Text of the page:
American 13-year-olds’ reading and math scores are rapidly declining, a new report has revealed.
The troubling report was published by the National Assessment for Educational Progress (NAEP).
The NAEP report, assessing American academic acuity, shows plummeting basic skills among schoolchildren.
Since 2020, reading and mathematics scores among 13-year-olds dropped sharply by 4 and 9 points, respectively, according to the report.
The NAEP has been gathering long-term data on the trends in reading and mathematics average scores for 13-year-old students on its website.
American test scores in this category have been gradually declining since 2012.
In the last several years, however, these scored have hit a nosedive.
The report also noted that “in mathematics, scores declined compared to 2020 for most student groups.”
Reading scores also dropped in “many” groups.
Among those student groups, the NAEP examined and compared various ethnicities, school types, locations, and grades.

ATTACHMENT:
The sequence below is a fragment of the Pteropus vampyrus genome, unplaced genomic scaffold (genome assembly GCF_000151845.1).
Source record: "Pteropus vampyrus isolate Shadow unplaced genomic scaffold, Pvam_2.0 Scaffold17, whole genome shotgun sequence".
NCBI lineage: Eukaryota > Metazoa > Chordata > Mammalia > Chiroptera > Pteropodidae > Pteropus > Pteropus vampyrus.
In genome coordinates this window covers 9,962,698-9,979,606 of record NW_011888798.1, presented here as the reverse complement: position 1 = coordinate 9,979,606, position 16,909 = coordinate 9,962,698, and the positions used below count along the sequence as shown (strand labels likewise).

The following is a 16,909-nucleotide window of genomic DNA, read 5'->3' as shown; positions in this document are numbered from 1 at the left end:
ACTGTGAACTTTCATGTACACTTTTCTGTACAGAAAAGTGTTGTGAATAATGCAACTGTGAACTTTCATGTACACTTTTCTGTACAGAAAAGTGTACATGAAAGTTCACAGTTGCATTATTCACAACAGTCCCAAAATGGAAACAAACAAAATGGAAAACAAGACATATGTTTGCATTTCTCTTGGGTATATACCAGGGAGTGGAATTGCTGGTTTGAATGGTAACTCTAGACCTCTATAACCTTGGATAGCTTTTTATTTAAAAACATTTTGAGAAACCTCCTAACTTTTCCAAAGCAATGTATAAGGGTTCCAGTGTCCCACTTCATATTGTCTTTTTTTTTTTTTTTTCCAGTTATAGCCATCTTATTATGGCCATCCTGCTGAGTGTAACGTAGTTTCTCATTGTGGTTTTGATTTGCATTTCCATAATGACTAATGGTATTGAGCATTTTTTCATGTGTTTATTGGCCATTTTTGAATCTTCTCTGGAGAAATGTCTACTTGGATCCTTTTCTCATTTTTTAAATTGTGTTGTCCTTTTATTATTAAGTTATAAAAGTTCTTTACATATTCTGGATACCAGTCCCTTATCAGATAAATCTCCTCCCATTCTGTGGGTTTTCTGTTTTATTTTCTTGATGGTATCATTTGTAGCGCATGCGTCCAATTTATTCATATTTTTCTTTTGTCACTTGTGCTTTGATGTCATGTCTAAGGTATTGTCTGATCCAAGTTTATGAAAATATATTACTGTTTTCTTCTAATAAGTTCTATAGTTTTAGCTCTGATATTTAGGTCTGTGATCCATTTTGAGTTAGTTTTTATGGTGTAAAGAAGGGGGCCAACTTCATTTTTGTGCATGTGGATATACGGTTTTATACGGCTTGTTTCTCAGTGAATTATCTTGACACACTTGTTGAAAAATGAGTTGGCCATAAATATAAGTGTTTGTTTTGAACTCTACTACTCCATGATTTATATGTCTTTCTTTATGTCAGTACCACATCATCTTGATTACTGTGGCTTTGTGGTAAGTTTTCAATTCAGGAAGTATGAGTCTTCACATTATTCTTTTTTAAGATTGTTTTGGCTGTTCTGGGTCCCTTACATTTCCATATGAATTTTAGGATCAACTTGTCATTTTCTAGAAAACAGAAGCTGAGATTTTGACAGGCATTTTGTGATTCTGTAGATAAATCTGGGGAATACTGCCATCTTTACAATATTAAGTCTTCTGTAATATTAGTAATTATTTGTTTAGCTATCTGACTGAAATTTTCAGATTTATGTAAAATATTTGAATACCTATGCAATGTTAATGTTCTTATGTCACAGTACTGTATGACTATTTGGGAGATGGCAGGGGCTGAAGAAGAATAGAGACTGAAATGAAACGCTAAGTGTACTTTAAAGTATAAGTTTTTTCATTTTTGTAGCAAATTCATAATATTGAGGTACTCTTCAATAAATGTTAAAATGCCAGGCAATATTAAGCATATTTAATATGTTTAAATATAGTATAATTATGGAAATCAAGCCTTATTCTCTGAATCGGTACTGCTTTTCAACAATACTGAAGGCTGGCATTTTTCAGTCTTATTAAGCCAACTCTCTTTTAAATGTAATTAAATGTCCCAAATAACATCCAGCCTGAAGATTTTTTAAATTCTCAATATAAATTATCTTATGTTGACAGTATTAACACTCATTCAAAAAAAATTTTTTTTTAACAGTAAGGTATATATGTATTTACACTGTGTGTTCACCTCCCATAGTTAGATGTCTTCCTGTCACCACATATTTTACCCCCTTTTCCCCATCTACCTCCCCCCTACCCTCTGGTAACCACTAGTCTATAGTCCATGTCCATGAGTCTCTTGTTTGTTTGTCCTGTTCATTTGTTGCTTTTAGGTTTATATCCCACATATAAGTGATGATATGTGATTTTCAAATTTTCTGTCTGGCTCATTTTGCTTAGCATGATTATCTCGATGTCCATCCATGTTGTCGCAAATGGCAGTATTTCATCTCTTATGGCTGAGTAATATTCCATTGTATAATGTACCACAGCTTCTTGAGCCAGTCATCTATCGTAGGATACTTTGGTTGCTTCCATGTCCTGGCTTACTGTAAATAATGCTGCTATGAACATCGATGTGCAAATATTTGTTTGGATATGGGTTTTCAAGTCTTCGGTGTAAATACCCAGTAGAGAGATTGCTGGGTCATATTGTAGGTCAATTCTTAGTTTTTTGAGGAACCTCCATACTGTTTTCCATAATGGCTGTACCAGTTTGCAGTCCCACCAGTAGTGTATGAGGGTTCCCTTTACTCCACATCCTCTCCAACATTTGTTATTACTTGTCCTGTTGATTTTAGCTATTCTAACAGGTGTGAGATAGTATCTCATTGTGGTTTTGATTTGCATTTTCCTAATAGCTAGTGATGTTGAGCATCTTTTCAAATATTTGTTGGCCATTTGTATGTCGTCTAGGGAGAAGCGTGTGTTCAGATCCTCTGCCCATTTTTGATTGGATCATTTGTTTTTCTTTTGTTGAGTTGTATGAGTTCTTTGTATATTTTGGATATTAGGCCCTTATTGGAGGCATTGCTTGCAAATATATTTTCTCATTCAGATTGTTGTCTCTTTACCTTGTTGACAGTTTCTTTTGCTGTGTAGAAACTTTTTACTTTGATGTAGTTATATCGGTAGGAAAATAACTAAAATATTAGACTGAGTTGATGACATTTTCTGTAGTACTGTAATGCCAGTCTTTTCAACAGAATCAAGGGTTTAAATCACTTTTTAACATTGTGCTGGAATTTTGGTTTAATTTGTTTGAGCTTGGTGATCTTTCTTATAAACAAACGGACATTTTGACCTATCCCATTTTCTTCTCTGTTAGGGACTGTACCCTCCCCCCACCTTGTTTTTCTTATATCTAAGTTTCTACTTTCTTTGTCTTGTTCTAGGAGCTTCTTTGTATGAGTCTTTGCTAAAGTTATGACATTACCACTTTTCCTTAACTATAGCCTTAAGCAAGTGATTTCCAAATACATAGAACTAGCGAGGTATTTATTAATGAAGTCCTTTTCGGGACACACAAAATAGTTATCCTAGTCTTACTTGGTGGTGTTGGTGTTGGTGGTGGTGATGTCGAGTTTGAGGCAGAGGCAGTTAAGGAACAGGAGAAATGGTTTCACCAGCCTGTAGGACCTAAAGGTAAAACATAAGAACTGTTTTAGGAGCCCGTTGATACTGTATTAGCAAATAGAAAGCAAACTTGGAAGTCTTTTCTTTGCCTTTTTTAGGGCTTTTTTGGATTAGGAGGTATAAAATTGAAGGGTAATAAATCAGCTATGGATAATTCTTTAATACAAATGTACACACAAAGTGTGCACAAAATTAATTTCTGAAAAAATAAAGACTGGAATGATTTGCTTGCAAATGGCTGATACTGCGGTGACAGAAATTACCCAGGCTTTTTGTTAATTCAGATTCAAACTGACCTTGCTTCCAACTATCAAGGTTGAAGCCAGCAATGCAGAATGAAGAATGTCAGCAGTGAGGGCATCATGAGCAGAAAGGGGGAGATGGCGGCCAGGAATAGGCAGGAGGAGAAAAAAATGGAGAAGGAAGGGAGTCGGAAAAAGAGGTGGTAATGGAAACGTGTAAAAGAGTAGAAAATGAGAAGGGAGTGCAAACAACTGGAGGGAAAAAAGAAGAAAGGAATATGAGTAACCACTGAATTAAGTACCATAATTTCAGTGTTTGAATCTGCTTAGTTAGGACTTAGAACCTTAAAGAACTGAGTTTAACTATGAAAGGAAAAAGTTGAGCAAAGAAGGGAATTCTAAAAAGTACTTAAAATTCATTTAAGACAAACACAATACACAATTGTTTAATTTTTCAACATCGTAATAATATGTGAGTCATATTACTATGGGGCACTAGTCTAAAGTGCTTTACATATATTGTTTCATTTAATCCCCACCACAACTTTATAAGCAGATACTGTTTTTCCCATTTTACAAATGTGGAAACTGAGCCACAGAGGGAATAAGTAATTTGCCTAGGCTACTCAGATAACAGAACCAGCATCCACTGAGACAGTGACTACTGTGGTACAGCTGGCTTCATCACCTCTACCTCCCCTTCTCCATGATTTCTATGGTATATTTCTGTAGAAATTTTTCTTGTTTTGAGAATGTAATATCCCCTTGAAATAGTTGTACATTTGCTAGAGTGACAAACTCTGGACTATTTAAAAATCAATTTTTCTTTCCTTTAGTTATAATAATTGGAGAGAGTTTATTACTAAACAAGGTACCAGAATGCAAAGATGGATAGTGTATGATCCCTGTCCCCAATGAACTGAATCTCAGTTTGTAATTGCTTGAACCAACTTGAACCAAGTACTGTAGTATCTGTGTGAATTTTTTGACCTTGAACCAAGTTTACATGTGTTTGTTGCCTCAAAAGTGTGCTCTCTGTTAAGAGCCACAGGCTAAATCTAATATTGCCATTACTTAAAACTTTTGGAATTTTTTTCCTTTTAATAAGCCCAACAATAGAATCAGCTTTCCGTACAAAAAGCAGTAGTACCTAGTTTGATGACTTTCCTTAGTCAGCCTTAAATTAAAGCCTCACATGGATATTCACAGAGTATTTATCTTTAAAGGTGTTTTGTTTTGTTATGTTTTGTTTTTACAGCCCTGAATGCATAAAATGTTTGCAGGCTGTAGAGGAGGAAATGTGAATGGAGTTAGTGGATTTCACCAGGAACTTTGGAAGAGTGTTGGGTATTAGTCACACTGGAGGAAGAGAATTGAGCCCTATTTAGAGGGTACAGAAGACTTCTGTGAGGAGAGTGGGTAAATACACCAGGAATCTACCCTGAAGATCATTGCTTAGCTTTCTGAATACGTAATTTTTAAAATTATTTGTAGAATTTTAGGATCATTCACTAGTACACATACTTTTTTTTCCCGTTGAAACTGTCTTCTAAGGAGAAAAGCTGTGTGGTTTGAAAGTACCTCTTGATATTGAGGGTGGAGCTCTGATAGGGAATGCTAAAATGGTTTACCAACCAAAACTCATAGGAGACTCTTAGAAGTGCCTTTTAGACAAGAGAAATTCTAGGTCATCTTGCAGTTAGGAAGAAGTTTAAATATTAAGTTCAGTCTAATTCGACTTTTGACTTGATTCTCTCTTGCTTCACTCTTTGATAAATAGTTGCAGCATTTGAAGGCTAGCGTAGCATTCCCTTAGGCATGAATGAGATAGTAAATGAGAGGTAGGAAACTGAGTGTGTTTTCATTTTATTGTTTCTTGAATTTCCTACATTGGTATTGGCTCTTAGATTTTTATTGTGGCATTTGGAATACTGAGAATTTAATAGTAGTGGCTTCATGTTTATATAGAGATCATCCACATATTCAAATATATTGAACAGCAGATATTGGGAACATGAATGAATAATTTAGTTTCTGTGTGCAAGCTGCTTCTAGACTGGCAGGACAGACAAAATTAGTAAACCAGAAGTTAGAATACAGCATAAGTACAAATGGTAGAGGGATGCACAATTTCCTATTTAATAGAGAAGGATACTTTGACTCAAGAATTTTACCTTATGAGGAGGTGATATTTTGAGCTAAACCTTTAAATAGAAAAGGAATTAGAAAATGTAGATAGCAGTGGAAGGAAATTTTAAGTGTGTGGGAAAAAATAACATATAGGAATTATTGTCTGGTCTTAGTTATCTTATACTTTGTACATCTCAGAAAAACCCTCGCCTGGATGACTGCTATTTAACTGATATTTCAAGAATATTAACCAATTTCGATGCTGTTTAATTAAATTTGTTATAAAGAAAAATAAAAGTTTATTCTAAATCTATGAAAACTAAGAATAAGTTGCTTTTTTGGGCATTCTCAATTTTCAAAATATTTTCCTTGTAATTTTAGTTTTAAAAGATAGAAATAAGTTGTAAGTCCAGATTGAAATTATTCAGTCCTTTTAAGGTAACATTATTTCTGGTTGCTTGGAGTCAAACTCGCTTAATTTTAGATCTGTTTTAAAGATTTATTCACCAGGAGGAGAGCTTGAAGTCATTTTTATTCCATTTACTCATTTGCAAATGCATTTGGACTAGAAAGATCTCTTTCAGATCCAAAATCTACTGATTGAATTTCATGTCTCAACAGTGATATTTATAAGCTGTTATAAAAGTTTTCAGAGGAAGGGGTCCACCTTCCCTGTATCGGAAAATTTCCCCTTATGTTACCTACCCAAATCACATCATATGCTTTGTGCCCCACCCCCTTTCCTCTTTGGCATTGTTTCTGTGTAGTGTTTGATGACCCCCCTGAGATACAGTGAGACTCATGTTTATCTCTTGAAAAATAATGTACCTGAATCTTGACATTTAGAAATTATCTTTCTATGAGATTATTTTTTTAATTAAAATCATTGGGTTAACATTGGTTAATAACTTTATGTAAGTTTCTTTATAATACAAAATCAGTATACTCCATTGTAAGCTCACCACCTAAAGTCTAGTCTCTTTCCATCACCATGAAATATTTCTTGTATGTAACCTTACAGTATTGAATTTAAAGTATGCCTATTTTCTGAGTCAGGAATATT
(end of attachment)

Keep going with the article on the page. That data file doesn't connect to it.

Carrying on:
The assessment performance parallels the participants’ survey responses, in which the NAEP determined that literacy and school participation have dropped.
31 percent of students do not read for fun at all, up from 22% in 2012.
Meanwhile, only 14 percent read “almost every day”, down from 27%.
When asked how many days of school they missed, 15% of students responded “three or four” and 10% responded “five or more,” a figure that has doubled since 2020.
Campus Reform Higher Education Fellow Nicholas Giordano argues that, in addition to the push for online classrooms proving to be foolish, America’s declining academic performance signifies a broken public education system.
Schools are churning out graduates at the expense of enriching, holistic academics.
“All we’ve done is create a system where we cycle students through so that they get the piece of paper, and this is something that has a critical effect on our nation that we cannot survive,” Giordano said in an interview with Martha MacCallum.
“We need a robust public education system.”